Lionel Ouellette, Executive Director of CHANGER, a non-profit organization assisting homeowners in gaining economic rights, said: “We applaud Attorney General Andrew Cuomo for investigating these companies who are targeting hardworking families and costing them their homes. These companies charge significant and illegal up front fees for little or no assistance at all, or for concessions from the homeowner’s lender that the homeowner can usually get on his or her own. In some instances, foreclosure rescue scam artists defraud homeowners into forfeiting the equity they have worked so hard to obtain in their homes, or into relinquishing their homes altogether. We are very pleased that the Attorney General is working to address this wide-spread problem.”

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Consumers who are unable to make their mortgage payments should call their lender immediately to discuss the available alternatives to foreclosure. Many lenders offer foreclosure avoidance programs and have pledged publicly to assist distressed borrowers.


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5 thoughts on “New York Attorney General Goes After Loan Modification and Foreclosure Rescue Companies for Screwing Consumers”

  1. Can someone please tell me what is the law in NY against charging upfront fees. Does this apply to all businesses


  2. Thanks Steve for your feedback. I guess I feel frustrated being a part of an industry that is taking such a beating. Still, as you said, people can get “ripped off” by almost any industry. Hey, what about the banks that put people into these option ARMs?

    • Karen,

      Yes, the banks have a lot of blame in this but the reality is the they have loads of money and can control legislation and regulation. They can also outspend any consumer on legal action and even though it is a pity, for many people they can only get as much justice as they can afford. People in financial trouble can’t afford much justice.

      Keep visiting and commenting. Your point of view is always welcome.



  3. Not all loan modification companies are ripping people off. I work for a company in New Jersey. We don’t tell people to stop paying their mortgage, we don’t ask for all the money up front and we give people their money back if we can’t help them. We don’t accept clients who would not be able to pay their mortgage even if they were modified (such as those that are unemployed). All of these negative articles focusing on those companies that are taking advantage of people that are already in distressed financial situations, only tells one side of the story. Every day I get calls from people who had a temporary financial setback that caused them to fall behind on their mortgage; they call their bank and are told, “there is nothing we can do.” Sometimes they just provide such terrible customer service or make the homeowner jump through so many hoops, they just give up. These people are forced to hire an attorney to defend themselves against this institution that doesn’t care whether they lose their home or not. Why is it that people are told that the very institution that caused their problem is the very same institution that will fix it? Is there any reason to believe that the bank puts the interest of the homeowner ahead of its own, or is even willing to work with them to come to a resolution? My experience tells me otherwise. Maybe I’m lumping too many banks and mortgage servicers into the same pool, but it’s the same as saying that all loan modification companies are taking advantage of distressed homeowners. It’s an industry that arose from a need. If the banks were truly helping people, there really would be no need for our services.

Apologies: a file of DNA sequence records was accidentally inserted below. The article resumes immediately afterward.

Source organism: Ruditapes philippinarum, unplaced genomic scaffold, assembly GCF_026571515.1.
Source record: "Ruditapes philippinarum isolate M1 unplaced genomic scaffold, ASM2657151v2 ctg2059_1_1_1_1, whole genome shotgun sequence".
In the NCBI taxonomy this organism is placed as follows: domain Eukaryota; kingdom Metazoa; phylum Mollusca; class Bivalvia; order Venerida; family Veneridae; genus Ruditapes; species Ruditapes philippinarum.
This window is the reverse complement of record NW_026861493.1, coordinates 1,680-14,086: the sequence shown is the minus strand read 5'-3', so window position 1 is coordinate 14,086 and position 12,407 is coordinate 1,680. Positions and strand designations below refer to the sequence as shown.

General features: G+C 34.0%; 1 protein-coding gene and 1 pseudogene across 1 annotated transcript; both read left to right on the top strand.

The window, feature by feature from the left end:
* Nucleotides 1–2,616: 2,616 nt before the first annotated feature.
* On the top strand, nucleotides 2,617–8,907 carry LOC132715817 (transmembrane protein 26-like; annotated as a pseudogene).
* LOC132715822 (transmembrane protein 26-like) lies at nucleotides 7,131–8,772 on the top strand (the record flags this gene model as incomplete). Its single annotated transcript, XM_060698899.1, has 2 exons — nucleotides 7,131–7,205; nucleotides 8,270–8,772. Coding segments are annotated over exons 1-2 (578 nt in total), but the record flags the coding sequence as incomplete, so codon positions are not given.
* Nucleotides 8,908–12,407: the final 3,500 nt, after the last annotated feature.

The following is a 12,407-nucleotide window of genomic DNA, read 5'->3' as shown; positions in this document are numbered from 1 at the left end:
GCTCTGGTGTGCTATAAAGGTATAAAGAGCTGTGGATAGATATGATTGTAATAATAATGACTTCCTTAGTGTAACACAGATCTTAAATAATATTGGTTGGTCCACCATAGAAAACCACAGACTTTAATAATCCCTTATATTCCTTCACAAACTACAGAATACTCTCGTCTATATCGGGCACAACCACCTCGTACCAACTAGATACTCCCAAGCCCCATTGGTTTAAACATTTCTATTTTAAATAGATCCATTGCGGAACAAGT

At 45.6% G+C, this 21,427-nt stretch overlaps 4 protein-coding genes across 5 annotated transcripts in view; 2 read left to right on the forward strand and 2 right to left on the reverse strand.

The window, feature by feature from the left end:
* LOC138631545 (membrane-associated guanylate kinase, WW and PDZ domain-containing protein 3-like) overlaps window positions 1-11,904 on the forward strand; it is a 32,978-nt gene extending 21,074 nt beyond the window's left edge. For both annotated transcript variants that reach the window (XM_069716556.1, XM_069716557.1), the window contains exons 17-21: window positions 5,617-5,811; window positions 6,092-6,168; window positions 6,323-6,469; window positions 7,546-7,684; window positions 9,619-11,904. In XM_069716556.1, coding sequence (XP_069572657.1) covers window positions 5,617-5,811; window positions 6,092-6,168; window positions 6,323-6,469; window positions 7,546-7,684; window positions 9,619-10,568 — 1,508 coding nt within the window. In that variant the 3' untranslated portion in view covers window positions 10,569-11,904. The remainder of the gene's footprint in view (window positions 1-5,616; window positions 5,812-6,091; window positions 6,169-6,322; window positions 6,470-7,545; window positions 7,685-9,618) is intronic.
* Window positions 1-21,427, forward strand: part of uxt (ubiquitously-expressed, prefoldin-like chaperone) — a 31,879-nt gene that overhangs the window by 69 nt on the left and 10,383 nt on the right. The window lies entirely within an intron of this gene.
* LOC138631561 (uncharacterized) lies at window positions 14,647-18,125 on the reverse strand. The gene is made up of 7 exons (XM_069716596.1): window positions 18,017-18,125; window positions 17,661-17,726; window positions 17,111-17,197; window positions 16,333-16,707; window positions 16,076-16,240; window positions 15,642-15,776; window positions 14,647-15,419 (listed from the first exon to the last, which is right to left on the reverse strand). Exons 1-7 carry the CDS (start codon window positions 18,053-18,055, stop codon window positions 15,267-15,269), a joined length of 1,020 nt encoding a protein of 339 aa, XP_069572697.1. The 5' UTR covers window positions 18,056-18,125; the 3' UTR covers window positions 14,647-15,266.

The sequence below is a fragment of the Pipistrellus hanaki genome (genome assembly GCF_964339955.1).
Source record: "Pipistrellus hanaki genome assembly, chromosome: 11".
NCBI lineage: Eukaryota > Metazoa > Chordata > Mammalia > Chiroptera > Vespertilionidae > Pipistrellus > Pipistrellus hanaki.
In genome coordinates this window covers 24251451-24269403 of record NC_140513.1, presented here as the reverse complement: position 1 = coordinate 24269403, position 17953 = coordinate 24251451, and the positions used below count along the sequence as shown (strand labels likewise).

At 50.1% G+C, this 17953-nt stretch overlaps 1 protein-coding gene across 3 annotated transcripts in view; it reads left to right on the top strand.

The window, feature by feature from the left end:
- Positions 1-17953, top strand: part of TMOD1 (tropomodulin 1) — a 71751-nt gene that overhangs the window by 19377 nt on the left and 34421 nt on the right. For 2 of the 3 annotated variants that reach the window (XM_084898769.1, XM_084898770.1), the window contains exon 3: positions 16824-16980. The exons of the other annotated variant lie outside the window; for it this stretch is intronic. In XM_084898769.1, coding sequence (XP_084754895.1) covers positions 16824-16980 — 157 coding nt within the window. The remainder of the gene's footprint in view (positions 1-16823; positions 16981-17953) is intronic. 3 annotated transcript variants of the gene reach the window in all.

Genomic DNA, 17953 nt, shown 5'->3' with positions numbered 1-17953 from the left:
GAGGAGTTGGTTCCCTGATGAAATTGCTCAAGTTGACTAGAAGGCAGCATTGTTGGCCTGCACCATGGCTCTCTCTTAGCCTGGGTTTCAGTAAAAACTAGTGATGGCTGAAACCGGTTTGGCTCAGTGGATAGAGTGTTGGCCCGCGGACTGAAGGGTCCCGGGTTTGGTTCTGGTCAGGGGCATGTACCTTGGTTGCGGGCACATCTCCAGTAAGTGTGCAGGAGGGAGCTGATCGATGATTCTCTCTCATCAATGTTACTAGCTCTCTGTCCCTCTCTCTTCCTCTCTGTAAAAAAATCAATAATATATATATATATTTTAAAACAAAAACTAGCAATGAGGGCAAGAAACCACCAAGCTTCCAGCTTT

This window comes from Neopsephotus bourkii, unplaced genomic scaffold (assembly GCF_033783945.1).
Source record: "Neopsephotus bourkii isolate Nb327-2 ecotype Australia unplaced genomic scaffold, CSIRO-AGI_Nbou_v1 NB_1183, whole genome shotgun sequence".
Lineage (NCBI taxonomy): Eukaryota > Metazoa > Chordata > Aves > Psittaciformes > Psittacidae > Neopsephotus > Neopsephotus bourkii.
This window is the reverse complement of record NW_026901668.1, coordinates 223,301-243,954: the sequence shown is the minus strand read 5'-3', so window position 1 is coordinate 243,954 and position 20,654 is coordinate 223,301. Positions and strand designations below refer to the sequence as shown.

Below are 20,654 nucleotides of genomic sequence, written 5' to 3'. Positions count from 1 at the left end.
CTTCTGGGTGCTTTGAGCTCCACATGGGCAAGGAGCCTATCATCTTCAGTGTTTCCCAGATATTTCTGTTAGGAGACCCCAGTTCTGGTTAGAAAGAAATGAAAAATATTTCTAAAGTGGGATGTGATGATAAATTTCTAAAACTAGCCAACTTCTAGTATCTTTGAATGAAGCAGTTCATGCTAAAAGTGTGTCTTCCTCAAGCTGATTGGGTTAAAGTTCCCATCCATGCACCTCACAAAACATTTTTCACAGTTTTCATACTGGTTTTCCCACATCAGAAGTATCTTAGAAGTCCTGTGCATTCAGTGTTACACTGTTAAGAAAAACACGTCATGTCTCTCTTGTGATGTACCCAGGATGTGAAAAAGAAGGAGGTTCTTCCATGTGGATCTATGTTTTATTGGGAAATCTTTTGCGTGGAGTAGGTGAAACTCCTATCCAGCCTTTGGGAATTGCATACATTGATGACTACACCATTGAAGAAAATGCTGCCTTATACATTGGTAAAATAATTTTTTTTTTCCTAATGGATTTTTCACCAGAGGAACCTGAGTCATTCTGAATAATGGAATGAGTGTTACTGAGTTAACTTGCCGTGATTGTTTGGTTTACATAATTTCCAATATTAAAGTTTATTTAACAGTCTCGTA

• There is no doubt that consumers can benefit from professional services and representation delivered by competent professionals. Unfortunately, unless the loan modification industry starts crying out desperately for aggressive legislation to eliminate bad actors out of business, everyone will get painted with a broad brush.

      As I learned a long time ago, consumers in financial turmoil are considered a disadvantaged class of people and companies that charge fees for services that do not result in the outcome desired will be perceived as taking advantage of the consumer and are easy targets for regulators and legislators. Yet someone can be in debt and pay a mechanic to repair their car and that’s not an issue. That is because at the end of the car repair process, the car is either repaired or not. You don’t pay if it is not.

      If loan modification companies agreed to charge no fee if the loan was not modified as needed, there would not be this hunt to put loan modification companies out of business by states.

      It does you no good to be the most fair and the best in an industry of less than stellar companies.I know that from experience and I learned all of these lessons the hard way. It’s not fair, it is what it is.